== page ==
In their social role of mysterious, powerful beings, women may also be regarded as sacred for the particular religious tradition. This sanctity, however, is violated because the woman is viewed as a sexually relevant entity. The same menstrual and childbirth blood, which confer upon them power, reminds everybody of the sexual and reproductive functions that the woman accomplishes. Again, the protuberant breasts (when compared to males’) are also a reminder of the reproductive function of the woman since it is the organ with which the infant is fed. This sanctity gone awry, however, is not tolerated by the society, especially in a patriarchal society. The Hijra of India, for instance, are a sacred group that perform rites for recent borne and marriages, but their value lasts only as long as they are known as chaste, for overt sexual activity not only takes away their sanctity but brings upon deeply negative views. (Nanda, Hicks 366)

Boyer explains that entries into the human’s cognition that violate a categorical predefinitions (such as, “people have volition” or “tools have substance”) present a special risk in the context of evolutionary survival. In this way, a person who may not talk, or a moving object moving through walls, become particularly dangerous in the person’s notion because a silent animal may evoke predators chasing around in silence. In this way, cognitive systems develop particular hyperactive reactions to violations of cognitive categories. In this context, an unholy but sanctified person may pose similar challenges. This may be the reason for which Judaic religious tradition consistently views the woman as that who enticed the man to original sin. (Sanday, Hicks 350)

A sanctified category, on the other hand, leads to the possibility of women being deified. A woman may act as a savior against patriarchal violence, the promise of life, and liberation from colonial powers, as it happens with the Virgin of Guadalupe among the Mestizo Mexican society. (Wolf, Hicks 357-8)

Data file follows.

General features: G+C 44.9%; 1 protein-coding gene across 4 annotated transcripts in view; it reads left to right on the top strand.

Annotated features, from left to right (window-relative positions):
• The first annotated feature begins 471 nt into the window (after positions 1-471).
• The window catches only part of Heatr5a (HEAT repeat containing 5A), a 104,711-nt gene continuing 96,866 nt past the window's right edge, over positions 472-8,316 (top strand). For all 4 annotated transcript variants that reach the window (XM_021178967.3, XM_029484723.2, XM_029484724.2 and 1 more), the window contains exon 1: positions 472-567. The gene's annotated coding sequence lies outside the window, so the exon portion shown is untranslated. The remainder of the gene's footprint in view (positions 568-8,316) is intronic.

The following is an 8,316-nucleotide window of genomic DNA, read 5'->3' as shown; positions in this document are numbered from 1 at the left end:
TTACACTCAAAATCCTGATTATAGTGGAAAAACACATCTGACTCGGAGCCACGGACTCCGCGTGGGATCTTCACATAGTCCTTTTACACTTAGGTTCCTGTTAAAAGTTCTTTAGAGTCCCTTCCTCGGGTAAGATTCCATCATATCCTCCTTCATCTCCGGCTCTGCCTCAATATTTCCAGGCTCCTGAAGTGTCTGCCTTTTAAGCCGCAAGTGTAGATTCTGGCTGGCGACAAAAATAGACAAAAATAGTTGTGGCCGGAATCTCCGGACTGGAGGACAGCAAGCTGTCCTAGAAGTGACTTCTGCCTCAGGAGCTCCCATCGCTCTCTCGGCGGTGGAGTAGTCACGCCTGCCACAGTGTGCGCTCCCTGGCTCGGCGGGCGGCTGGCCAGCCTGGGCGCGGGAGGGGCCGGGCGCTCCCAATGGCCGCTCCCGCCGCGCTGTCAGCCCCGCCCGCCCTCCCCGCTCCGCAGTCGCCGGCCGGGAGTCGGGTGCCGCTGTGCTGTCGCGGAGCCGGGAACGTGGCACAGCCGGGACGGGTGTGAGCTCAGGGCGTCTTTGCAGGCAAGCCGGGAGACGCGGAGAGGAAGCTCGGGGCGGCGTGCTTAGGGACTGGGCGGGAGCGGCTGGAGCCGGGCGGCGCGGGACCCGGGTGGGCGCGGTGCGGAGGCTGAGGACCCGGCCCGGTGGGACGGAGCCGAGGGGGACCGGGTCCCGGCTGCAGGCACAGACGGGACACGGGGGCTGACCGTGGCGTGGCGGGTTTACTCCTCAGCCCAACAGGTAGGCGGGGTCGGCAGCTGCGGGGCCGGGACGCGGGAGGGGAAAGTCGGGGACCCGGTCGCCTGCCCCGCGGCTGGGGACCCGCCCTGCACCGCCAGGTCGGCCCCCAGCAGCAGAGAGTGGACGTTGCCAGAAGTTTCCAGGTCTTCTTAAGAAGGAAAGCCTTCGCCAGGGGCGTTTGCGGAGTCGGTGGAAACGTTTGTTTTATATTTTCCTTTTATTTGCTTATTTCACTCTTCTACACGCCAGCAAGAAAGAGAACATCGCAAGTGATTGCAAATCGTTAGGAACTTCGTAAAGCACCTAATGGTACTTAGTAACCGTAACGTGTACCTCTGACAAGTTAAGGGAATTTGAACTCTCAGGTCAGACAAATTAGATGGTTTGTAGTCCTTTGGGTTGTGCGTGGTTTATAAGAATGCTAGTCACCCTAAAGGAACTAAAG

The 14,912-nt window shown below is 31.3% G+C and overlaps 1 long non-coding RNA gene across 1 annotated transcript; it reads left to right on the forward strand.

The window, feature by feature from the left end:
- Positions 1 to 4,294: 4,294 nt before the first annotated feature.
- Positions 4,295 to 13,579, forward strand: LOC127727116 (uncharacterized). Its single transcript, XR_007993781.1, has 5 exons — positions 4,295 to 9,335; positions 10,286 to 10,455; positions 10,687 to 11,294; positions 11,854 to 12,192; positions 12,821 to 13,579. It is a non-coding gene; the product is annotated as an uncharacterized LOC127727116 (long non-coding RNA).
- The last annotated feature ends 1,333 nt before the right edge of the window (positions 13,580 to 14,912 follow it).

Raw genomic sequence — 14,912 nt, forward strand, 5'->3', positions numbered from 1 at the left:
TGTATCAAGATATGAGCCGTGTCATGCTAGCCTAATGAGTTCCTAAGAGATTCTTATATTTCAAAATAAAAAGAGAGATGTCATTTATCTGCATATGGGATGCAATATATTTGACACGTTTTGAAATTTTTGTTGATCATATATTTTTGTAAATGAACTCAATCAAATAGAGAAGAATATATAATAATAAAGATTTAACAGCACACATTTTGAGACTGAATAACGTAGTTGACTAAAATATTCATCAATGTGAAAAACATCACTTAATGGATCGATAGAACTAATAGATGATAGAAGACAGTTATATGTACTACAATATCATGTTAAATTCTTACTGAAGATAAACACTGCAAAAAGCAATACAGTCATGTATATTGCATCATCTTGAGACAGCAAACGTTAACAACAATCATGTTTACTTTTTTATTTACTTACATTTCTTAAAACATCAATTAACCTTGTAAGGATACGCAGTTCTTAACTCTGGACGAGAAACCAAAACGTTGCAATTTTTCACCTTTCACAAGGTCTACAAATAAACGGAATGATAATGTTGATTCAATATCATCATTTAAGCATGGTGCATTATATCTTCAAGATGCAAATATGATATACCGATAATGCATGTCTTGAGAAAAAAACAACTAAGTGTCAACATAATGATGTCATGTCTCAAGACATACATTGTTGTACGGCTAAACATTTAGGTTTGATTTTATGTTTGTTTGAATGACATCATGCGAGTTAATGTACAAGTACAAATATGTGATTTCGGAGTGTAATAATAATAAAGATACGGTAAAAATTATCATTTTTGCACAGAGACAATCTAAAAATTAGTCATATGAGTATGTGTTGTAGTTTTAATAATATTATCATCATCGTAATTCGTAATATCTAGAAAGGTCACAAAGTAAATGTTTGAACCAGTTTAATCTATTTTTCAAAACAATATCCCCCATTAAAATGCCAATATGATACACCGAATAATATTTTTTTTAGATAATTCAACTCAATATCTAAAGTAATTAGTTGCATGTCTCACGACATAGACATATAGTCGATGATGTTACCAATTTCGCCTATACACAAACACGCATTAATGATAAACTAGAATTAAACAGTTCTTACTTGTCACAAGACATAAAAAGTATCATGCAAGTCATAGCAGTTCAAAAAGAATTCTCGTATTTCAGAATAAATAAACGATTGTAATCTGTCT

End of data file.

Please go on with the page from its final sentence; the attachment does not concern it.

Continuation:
From the cognitive perspective, it is possible that the female gender may not be regarded as the same kind as the one in which the male gender is located. Boyer indicates that a reference to death creates strong social defensive mechanisms in people. (Boyer 205) Such reactions are triggered, in part, because the dead body is a possible source of pathogens, a source of pollution. (214) Now Wolf indicates that the woman, in her role of childbirth and rearing, represents not only a promise to life, but also of death. (Wolf, Hicks 356) If the notion of female gender can trigger the notion of death and this in turn activate socially defensive mechanisms, the process as a whole may explain the internal justification, not only to misogyny, but also as for why the menstrual and childbirth blood are considered polluting.
It is in this multiplicity of contradictory roles – of death, life, polluting agent, sacred icon, god, and predator- that the female gender is understood to represent and symbolize is a source of confusion for the human cognition. (Boyer 224) It is in this background that the proliferation of rituals and beliefs in religion could be explained, as a dialectic parchment to the gaps produced by the various cultural and symbolic positions that the female gender holds in society.